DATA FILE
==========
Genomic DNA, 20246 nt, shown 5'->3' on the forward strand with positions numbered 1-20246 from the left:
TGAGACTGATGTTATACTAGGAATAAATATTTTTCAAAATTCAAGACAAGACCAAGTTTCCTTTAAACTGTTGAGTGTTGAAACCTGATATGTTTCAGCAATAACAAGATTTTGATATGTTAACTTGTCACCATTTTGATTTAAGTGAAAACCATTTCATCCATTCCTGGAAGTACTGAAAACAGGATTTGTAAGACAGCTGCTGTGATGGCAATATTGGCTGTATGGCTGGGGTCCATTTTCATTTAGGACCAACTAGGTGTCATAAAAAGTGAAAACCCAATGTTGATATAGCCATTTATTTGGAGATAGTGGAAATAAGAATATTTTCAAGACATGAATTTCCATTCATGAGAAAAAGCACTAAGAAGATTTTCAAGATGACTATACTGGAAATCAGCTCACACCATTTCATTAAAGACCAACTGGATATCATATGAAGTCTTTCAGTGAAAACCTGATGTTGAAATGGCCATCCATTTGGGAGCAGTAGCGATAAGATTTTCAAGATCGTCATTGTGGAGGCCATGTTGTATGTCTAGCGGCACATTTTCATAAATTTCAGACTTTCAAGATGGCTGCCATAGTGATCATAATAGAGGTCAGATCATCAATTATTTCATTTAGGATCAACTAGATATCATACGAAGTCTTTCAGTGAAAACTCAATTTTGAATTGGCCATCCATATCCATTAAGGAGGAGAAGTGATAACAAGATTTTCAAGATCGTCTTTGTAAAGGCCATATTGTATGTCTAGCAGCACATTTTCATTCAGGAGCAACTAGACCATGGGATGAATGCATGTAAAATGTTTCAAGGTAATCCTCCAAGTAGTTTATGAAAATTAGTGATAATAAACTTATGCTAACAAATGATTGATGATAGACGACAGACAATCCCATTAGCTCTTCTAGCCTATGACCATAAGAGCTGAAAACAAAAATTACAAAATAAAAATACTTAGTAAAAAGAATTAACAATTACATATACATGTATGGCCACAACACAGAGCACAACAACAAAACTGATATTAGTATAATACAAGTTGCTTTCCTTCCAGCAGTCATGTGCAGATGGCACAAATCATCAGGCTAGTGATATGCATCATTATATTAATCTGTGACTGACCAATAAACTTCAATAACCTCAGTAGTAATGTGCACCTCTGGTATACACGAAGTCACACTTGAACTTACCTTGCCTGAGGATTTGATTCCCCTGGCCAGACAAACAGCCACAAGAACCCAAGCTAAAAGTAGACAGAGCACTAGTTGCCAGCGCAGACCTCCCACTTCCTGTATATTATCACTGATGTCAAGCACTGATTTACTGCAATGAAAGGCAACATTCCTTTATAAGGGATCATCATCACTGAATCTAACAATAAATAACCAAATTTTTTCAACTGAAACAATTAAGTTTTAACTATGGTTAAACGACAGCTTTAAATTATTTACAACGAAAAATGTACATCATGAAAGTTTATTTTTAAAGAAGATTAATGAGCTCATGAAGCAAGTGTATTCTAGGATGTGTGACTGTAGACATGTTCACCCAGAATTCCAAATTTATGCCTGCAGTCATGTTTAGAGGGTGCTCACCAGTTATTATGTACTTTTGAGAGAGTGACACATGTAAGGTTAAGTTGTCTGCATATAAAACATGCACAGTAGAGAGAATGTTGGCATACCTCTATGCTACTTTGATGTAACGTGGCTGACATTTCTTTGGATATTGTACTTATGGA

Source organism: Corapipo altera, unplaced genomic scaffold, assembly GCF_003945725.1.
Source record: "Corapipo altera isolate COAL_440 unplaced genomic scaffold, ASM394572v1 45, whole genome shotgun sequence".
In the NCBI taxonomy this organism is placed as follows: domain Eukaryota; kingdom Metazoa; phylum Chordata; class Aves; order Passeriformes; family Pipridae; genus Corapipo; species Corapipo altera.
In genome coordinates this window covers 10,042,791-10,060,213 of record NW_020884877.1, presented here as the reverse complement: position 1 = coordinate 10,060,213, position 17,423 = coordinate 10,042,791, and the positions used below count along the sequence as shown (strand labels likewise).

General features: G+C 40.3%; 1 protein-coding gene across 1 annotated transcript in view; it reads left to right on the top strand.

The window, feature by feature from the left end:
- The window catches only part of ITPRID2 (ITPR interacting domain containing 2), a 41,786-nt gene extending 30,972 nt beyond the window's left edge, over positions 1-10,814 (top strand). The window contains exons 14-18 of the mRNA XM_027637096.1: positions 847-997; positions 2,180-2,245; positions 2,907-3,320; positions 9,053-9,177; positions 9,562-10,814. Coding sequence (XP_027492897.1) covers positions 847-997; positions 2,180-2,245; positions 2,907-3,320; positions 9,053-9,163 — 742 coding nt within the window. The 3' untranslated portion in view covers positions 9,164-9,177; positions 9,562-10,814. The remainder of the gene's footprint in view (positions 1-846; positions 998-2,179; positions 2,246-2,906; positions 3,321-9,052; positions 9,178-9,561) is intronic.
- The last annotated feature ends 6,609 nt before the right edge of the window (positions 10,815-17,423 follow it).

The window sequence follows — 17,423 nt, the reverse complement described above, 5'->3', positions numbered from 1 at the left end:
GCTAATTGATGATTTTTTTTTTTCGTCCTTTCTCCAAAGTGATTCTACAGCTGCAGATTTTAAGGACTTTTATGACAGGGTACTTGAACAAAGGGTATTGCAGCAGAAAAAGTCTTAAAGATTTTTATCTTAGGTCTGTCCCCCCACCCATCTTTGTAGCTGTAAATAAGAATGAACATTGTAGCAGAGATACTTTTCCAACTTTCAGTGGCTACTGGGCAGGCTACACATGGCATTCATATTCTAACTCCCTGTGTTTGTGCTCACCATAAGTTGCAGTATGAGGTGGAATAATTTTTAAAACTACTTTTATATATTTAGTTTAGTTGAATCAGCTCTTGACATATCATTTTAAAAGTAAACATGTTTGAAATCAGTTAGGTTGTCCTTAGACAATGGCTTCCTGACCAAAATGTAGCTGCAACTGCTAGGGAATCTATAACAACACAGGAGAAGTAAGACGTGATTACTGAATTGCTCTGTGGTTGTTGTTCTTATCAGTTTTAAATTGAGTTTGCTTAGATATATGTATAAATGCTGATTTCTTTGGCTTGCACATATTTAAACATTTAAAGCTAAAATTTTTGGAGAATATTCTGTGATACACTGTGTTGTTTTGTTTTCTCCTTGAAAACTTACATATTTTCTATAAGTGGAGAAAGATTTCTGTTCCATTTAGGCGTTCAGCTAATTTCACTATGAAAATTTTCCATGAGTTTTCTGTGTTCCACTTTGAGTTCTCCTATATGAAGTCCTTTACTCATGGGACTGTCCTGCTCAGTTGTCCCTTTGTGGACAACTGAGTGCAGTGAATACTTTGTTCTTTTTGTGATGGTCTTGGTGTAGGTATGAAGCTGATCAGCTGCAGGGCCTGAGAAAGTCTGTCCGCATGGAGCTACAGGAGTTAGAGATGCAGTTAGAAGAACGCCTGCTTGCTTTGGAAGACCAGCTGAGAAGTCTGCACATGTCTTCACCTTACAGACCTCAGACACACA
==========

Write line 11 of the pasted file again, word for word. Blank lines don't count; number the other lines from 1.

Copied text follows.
The window sequence follows — 17,423 nt, the reverse complement described above, 5'->3', positions numbered from 1 at the left end: